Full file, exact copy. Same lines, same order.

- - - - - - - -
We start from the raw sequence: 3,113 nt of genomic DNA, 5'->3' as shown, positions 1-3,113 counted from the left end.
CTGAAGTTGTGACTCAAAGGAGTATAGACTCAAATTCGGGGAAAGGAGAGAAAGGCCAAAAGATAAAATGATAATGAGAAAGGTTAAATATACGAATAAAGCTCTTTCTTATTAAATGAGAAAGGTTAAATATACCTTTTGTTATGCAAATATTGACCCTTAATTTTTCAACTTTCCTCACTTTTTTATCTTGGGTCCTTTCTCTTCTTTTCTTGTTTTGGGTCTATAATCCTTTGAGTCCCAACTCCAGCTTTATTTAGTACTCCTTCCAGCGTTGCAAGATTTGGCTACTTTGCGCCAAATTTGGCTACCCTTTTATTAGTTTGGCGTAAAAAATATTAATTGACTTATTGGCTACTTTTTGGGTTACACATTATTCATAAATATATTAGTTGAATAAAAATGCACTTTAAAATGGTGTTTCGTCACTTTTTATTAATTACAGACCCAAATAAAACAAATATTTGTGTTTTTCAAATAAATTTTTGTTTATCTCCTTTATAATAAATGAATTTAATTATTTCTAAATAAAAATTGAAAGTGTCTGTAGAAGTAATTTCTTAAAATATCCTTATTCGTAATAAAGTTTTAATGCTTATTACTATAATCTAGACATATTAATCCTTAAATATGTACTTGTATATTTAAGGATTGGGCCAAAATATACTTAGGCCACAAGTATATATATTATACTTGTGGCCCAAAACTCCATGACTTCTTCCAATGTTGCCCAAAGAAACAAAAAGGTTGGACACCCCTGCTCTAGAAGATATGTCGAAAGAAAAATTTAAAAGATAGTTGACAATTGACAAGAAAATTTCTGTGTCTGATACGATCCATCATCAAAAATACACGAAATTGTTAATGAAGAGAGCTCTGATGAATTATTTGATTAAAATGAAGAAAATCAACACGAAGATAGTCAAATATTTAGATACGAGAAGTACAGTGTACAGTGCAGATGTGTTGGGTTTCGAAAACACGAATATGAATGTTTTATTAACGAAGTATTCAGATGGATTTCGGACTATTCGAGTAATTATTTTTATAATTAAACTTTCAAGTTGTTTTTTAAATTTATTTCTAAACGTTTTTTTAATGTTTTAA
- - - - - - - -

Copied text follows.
We start from the raw sequence: 3,113 nt of genomic DNA, 5'->3' as shown, positions 1-3,113 counted from the left end.
CTGAAGTTGTGACTCAAAGGAGTATAGACTCAAATTCGGGGAAAGGAGAGAAAGGCCAAAAGATAAAATGATAATGAGAAAGGTTAAATATACGAATAAAGCTCTTTCTTATTAAATGAGAAAGGTTAAATATACCTTTTGTTATGCAAATATTGACCCTTAATTTTTCAACTTTCCTCACTTTTTTATCTTGGGTCCTTTCTCTTCTTTTCTTGTTTTGGGTCTATAATCCTTTGAGTCCCAACTCCAGCTTTATTTAGTACTCCTTCCAGCGTTGCAAGATTTGGCTACTTTGCGCCAAATTTGGCTACCCTTTTATTAGTTTGGCGTAAAAAATATTAATTGACTTATTGGCTACTTTTTGGGTTACACATTATTCATAAATATATTAGTTGAATAAAAATGCACTTTAAAATGGTGTTTCGTCACTTTTTATTAATTACAGACCCAAATAAAACAAATATTTGTGTTTTTCAAATAAATTTTTGTTTATCTCCTTTATAATAAATGAATTTAATTATTTCTAAATAAAAATTGAAAGTGTCTGTAGAAGTAATTTCTTAAAATATCCTTATTCGTAATAAAGTTTTAATGCTTATTACTATAATCTAGACATATTAATCCTTAAATATGTACTTGTATATTTAAGGATTGGGCCAAAATATACTTAGGCCACAAGTATATATATTATACTTGTGGCCCAAAACTCCATGACTTCTTCCAATGTTGCCCAAAGAAACAAAAAGGTTGGACACCCCTGCTCTAGAAGATATGTCGAAAGAAAAATTTAAAAGATAGTTGACAATTGACAAGAAAATTTCTGTGTCTGATACGATCCATCATCAAAAATACACGAAATTGTTAATGAAGAGAGCTCTGATGAATTATTTGATTAAAATGAAGAAAATCAACACGAAGATAGTCAAATATTTAGATACGAGAAGTACAGTGTACAGTGCAGATGTGTTGGGTTTCGAAAACACGAATATGAATGTTTTATTAACGAAGTATTCAGATGGATTTCGGACTATTCGAGTAATTATTTTTATAATTAAACTTTCAAGTTGTTTTTTAAATTTATTTCTAAACGTTTTTTTAATGTTTTAA